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Can Fad Diets Work?

Many dieters are still trying to find the magic bullet to weight loss. WebMD gets the skinny from experts on the latest quick-fix diets.

Eating From the Bible

Another currently popular program, the Maker's Diet, created by Jordan S. Rubin, is based on the theory of a "biblically correct diet and lifestyle," including modest portions of whole foods from sources consumed in as close to a natural (unrefined and unprocessed) state as possible. Rubin's plan also focuses on emotional and spiritual health. His diet's seven keys are: eat to live; supplement diet with whole foods, living nutrients, and superfoods; practice advanced hygiene; condition your body with exercise and body therapies; reduce toxins in your environment; avoid deadly emotions; and live a life of prayer and purpose.

Clinical dietitian Janet Basom of the Joe Arrington Cancer Center (JACC) in Lubbock, Texas, says that just because a diet plan -- more specifically, this particular diet plan -- is on the best-seller list, doesn't mean that it doesn't work or that it's not sensible.

"Through both my professional and personal experience, this plan is in tune with what I believe to be true," says Basom.

"This isn't a 'far-out' diet," Basom adds. "The goal of the program is to help people make permanent lifestyle choices, not necessarily to lose weight. It's more about teaching people to make the best selections, not only in what they eat, but in how they live."

Basom has been so encouraged by the results of the Maker's Diet that she has received a grant to conduct a research trial on the program among the 100-plus employees at JACC.

Recognizing the Fads

Not every popular, new diet can be classified as a "fad" diet, says Basom, which she defines as one that is more of a "quick fix" that is not going to lead to improved health, and that can't be pursued on a long-term basis.

There are several ways to recognize a fad diet, suggests Steagall. A fad diet:

  • Doesn't include the variety of foods necessary for good health and/or doesn't teach good eating habits.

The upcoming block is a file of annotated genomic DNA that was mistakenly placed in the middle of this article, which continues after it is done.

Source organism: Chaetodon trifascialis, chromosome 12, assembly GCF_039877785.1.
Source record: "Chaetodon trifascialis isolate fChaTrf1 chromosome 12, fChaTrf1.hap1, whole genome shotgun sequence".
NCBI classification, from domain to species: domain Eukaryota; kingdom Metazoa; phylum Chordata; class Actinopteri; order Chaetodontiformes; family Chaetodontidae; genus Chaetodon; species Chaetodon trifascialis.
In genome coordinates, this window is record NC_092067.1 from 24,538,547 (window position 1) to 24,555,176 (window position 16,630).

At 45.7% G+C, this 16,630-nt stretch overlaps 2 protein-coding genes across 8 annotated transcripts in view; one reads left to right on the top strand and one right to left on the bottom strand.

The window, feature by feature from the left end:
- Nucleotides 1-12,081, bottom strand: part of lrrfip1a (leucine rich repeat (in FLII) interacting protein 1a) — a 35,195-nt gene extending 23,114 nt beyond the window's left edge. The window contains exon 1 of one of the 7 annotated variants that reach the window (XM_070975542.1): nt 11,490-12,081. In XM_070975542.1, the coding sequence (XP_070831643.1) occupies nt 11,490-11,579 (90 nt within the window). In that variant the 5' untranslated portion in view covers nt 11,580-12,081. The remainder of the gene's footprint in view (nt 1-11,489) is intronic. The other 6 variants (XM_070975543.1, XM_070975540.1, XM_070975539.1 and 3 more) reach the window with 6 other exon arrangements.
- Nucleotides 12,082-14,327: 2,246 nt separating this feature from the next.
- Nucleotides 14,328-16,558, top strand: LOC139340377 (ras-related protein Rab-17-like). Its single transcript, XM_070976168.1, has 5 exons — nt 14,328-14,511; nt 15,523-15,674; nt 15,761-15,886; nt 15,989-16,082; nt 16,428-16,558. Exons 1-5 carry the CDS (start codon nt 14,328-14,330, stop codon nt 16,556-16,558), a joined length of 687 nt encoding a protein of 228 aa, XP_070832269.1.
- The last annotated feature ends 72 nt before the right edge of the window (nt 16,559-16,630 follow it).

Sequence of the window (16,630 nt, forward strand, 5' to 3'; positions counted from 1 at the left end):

• Claims you can "trick" the body's metabolism into wasting calories or energy.
  • Makes dramatic claims for fast and easy weight loss.

"In reality, all of the glitz and glamour approaches will probably not be effective for safe and long-term weight loss if they don't incorporate a balanced, healthy diet and increased physical activity," says Steagall.

Fat Smash Diet

One popular diet that vigorously promotes exercise is the Fat Smash Diet, seen by TV viewers on VH1's Celebrity Fit Club. Host -- and author of the diet -- Ian Smith, MD, has made exercise an important focus of the program, with a "prescription" for 30 minutes of exercise, five days a week, in the initial stage of the program, and an increase in activity in each of the remaining three stages.

Smith has said that the 90-day program is designed to change our approach to eating and exercising by making lifestyle changes. You first "detoxify" by eating mainly fruits and vegetables for nine days, with no meat, bread, cheese, coffee, or alcohol allowed. During the "foundation" phase, which lasts three weeks, more foods appear on the permissible list and exercise is kicked up 10% to 15% above phase one. The four-week "construction" phase allows for an occasional treat, and exercise jumps 25% over phase two. Once dieters reach the lifetime "temple" phase, Smith claims they will have constructed a routine of good habits that will last a lifetime.

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